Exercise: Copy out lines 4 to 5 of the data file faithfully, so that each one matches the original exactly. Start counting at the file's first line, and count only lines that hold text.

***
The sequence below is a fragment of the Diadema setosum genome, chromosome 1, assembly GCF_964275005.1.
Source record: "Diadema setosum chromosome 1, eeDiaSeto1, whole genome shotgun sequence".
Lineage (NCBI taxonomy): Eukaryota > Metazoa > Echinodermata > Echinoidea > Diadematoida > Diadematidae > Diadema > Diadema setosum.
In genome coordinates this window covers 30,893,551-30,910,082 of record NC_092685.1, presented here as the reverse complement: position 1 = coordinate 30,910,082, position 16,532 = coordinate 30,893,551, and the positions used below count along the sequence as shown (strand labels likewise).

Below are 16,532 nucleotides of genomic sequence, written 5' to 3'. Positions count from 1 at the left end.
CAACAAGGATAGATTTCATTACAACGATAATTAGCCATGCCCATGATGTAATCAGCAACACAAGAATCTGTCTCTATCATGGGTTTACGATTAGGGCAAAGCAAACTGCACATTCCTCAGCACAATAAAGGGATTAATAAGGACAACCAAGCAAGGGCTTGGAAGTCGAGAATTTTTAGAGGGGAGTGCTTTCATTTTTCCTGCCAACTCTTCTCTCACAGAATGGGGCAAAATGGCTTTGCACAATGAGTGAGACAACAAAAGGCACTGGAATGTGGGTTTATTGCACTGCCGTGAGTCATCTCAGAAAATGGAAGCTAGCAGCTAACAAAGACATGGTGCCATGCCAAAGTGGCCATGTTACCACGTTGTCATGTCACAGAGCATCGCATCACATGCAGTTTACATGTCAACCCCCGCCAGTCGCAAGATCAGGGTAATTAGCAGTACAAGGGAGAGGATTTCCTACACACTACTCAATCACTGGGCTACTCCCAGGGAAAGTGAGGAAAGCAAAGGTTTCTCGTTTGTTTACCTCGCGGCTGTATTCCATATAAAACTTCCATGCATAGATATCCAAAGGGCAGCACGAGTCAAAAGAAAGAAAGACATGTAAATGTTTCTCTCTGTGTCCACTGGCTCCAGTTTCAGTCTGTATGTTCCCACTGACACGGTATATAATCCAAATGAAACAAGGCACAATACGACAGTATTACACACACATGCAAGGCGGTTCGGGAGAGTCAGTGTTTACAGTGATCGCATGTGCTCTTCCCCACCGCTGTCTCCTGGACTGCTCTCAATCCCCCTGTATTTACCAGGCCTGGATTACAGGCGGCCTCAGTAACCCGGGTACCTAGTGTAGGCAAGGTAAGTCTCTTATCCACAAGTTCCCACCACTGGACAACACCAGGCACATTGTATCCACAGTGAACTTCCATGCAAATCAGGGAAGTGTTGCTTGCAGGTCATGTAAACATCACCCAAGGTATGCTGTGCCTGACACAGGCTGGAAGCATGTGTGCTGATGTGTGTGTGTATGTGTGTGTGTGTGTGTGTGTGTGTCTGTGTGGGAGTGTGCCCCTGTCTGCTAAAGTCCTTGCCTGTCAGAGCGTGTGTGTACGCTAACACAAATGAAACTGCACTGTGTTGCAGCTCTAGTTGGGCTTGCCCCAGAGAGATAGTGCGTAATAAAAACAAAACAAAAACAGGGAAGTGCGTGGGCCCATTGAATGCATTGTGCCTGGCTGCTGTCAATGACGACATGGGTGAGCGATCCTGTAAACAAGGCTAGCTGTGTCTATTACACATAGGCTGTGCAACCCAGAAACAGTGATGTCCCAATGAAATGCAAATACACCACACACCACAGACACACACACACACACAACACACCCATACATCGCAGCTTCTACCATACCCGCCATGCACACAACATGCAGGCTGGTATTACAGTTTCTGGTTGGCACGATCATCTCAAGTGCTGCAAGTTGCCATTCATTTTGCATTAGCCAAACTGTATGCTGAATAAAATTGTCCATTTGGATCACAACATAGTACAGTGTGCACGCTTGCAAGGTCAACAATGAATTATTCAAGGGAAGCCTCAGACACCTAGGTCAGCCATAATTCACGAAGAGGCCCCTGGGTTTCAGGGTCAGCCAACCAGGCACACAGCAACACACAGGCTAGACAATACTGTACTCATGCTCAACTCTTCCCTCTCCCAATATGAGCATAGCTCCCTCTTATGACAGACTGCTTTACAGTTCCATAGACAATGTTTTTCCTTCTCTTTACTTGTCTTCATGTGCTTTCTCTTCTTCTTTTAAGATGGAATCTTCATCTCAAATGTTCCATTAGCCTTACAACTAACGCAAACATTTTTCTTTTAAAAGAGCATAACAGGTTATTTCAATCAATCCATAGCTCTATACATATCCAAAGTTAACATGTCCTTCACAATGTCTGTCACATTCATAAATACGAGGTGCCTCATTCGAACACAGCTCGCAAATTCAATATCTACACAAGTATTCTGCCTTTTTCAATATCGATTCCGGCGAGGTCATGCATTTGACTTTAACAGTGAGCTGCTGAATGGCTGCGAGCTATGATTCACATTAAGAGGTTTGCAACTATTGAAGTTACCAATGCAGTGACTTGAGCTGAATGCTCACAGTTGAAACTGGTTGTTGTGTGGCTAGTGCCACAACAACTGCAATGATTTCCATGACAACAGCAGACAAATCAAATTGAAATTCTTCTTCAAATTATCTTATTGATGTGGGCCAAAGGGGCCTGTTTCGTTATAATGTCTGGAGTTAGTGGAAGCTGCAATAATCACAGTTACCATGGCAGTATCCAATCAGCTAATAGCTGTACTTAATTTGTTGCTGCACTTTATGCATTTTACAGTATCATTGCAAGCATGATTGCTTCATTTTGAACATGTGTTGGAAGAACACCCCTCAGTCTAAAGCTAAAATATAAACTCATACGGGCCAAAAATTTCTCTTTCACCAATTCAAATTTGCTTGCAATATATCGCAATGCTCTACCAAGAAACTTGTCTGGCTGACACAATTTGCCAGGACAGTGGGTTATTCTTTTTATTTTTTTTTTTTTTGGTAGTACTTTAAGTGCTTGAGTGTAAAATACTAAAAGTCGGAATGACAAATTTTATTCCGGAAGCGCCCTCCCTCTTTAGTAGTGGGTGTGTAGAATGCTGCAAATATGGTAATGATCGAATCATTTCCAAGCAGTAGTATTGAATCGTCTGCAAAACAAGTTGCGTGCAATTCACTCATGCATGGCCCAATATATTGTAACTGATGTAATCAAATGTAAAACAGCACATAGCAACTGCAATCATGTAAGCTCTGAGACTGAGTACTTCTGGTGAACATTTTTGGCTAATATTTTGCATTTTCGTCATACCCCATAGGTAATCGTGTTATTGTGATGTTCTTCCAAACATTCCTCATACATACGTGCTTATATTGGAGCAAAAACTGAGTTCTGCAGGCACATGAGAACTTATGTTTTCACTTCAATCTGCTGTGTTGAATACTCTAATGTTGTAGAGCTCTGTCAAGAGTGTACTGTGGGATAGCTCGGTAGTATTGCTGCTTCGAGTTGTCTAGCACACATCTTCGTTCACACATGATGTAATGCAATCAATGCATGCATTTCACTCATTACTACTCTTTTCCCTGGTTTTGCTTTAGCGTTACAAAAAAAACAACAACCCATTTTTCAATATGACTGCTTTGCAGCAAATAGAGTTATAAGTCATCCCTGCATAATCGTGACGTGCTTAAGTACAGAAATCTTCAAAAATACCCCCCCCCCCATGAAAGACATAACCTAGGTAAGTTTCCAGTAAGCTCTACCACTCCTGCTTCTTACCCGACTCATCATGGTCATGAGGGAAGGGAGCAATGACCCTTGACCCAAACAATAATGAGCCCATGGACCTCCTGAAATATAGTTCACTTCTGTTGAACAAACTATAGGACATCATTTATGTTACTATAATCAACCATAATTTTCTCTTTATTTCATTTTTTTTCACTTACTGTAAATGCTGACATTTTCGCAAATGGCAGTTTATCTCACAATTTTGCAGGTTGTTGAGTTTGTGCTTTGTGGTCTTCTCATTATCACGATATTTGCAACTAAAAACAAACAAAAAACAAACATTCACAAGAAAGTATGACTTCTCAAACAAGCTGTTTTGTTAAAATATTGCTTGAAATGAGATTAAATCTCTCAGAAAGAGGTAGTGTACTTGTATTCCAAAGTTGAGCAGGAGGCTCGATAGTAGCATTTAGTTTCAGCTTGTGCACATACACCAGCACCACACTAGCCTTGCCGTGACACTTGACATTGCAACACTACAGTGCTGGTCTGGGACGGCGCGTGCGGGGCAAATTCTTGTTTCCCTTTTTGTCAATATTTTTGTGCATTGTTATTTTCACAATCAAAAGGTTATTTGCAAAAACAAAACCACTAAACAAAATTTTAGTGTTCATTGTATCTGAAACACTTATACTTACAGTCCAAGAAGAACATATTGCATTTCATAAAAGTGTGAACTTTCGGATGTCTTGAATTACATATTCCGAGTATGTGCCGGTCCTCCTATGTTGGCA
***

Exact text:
In genome coordinates this window covers 30,893,551-30,910,082 of record NC_092685.1, presented here as the reverse complement: position 1 = coordinate 30,910,082, position 16,532 = coordinate 30,893,551, and the positions used below count along the sequence as shown (strand labels likewise).

Below are 16,532 nucleotides of genomic sequence, written 5' to 3'. Positions count from 1 at the left end.